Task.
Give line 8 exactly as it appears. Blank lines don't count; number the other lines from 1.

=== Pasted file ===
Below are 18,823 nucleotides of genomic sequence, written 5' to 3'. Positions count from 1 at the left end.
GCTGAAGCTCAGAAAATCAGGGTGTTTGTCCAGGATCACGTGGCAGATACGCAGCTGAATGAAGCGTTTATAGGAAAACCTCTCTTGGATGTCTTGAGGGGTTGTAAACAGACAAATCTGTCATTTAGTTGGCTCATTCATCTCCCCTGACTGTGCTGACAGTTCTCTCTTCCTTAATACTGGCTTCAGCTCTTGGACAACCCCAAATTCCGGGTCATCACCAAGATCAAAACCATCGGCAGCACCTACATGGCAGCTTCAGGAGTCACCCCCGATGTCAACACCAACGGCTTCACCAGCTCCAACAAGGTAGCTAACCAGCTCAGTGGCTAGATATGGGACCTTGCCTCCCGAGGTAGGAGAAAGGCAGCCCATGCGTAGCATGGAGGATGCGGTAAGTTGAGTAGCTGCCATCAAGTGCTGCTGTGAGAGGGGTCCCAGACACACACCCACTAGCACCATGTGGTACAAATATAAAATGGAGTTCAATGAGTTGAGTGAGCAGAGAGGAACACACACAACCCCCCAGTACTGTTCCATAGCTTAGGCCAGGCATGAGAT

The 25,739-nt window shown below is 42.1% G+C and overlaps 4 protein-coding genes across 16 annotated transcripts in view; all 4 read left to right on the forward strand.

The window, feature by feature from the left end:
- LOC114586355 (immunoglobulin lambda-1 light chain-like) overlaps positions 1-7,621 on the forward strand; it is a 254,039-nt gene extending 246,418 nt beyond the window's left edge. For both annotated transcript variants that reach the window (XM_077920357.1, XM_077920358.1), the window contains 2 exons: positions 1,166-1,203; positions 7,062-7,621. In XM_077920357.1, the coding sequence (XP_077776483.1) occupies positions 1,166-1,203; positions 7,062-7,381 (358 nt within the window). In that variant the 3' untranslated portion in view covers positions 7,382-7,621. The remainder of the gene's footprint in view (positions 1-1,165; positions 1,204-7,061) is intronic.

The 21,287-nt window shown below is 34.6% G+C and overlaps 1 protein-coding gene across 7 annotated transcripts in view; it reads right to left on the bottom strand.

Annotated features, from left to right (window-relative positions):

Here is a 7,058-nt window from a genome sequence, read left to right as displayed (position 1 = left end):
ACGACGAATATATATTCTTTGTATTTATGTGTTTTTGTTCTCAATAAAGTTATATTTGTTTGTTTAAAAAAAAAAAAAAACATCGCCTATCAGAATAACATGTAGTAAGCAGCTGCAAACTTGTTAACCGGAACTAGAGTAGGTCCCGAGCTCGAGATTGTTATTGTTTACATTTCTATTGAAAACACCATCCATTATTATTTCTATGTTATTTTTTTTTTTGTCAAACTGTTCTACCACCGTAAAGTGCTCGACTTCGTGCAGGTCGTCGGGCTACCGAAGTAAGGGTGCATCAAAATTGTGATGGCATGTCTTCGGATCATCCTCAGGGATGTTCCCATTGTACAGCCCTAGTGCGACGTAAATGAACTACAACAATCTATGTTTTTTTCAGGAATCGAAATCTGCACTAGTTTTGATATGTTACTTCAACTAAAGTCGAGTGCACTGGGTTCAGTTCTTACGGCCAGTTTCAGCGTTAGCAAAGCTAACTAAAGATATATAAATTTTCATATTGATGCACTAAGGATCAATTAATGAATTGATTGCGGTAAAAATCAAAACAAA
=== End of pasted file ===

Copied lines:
Here is a 7,058-nt window from a genome sequence, read left to right as displayed (position 1 = left end):